Showing Conan the ideas we had for our performance piece was such an influential and important moment for us in our devising process. He was the completely outside eye that we needed, and I feel that we can now really start finalising our tour. Whilst the journey of a pilgrimage is still at the heart of our tour, we now know we need to strip back all the “extras” that we felt we needed to put in, and instead keep it to a simple but detailed audio tour of the Cathedral. As David Wiles infers, “the play-as-event belongs to the spaces, and makes the space perform as much as it makes actors perform” (Wiles, 2003, 1), which I think surmises how we need to treat our tour by letting it “perform” on its own. Knowing that we now have an aim and intention for what we want to our audience to learn and experience, our tour feels more focused. Conan also gave us some great advice on what we as the tour guides can do throughout the performance, such as one of us introducing the “rules” of the tour whilst the others can be scattered across the site to create subtle moments of interaction and coincidences for the audience as they listen. I think these moments will give our piece the playfulness that we are all keen for it, whilst letting the audio take centre stage. We can now produce and perfect our script for the audio, practice with it in the site, and decide upon those audience moments.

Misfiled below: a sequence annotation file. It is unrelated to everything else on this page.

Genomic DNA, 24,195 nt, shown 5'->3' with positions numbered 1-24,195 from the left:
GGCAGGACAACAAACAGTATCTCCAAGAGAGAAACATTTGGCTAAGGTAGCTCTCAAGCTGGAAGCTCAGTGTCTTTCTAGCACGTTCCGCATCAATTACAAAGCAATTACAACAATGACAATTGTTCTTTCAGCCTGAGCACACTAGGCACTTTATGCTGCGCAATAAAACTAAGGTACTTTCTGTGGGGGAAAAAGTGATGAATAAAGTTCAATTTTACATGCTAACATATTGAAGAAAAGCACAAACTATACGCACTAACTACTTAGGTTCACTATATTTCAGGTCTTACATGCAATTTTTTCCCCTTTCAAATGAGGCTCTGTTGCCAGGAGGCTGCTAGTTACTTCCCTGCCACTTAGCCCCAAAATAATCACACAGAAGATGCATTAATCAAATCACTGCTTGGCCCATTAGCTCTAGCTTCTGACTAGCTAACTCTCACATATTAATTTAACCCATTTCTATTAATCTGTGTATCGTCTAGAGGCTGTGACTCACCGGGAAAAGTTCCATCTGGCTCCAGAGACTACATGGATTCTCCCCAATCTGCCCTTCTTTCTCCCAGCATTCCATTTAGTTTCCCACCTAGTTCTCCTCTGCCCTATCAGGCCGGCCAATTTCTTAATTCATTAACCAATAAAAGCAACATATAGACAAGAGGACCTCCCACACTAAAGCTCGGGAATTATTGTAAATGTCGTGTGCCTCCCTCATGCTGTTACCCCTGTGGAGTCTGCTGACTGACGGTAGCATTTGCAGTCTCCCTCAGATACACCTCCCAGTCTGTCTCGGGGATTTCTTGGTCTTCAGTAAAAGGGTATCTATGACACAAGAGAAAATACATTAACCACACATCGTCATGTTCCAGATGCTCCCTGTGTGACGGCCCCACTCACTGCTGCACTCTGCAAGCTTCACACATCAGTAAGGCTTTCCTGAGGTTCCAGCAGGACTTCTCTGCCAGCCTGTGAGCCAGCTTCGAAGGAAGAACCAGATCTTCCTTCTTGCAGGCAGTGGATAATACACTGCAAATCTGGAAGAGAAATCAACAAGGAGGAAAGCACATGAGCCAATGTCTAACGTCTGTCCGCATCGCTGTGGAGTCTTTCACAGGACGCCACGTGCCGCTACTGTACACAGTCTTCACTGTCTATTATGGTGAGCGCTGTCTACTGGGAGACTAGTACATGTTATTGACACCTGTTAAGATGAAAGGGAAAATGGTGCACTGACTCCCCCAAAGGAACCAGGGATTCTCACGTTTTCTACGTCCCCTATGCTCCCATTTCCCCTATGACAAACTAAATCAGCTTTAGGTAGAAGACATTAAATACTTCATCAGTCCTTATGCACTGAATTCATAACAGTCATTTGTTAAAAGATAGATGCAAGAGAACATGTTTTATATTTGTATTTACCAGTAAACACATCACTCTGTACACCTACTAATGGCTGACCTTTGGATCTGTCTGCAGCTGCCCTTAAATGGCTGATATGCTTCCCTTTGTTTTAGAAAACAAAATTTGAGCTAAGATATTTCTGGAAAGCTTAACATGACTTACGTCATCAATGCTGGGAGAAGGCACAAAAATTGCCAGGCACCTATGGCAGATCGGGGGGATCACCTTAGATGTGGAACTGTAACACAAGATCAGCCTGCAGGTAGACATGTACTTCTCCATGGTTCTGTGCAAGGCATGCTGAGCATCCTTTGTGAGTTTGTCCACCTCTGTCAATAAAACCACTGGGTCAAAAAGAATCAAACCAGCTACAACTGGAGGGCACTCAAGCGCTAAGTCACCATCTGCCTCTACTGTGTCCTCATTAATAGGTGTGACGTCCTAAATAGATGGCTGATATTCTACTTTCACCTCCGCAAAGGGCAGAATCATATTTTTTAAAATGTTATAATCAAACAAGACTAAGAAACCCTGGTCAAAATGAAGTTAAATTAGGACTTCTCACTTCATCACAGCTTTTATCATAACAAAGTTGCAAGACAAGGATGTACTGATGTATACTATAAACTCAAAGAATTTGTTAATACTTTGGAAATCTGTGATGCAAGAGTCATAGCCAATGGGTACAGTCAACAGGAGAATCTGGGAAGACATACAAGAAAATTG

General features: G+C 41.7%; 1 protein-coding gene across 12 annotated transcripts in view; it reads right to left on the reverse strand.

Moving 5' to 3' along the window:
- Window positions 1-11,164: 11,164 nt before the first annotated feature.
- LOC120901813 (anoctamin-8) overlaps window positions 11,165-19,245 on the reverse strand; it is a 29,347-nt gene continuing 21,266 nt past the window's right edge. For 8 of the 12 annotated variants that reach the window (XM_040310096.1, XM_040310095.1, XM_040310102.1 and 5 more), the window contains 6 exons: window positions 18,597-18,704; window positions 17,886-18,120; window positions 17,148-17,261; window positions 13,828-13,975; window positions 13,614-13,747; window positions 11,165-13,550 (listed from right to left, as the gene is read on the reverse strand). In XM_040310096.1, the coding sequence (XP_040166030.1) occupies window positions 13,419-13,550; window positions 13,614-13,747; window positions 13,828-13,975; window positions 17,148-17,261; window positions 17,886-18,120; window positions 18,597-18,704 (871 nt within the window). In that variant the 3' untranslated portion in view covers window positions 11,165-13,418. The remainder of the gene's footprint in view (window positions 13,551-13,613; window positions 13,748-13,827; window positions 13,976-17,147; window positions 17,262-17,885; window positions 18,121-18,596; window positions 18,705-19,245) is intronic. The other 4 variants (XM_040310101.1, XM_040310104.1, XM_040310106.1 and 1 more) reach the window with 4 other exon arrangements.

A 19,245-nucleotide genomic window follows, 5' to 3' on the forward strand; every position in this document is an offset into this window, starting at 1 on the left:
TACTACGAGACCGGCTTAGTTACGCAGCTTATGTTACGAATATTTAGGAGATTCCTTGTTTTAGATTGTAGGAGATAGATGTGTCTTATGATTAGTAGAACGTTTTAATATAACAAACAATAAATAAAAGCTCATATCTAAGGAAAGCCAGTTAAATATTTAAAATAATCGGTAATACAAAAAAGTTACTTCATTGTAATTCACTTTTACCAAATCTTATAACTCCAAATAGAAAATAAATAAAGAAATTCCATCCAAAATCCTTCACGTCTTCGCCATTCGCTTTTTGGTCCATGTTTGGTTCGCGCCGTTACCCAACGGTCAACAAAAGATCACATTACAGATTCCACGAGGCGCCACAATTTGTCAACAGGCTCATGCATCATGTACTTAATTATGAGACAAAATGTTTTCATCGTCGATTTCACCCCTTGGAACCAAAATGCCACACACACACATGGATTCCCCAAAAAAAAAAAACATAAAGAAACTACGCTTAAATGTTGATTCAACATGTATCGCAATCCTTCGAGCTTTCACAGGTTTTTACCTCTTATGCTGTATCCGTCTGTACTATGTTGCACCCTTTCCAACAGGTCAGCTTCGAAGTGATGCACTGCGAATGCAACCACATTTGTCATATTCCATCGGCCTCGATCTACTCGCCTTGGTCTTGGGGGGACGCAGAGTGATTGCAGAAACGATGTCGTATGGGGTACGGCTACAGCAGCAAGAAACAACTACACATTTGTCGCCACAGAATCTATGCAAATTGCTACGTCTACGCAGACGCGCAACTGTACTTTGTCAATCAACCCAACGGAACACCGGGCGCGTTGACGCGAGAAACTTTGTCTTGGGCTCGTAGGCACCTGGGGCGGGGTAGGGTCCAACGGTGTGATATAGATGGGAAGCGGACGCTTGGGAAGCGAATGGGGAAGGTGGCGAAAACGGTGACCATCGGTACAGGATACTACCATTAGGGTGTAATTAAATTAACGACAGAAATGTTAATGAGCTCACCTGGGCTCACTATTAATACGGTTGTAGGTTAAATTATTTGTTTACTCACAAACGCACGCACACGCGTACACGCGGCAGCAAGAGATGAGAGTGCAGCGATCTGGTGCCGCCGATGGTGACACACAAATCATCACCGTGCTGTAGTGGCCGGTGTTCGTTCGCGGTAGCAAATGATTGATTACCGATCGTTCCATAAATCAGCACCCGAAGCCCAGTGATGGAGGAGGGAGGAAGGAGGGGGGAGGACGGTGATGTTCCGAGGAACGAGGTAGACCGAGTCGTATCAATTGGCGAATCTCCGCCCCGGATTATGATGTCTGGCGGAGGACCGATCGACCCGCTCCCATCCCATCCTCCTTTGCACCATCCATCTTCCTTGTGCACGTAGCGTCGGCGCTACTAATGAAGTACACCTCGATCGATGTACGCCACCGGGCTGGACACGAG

Wiles, D. (2003) A Short History of Western Performance Space. Cambridge: Cambridge University Press.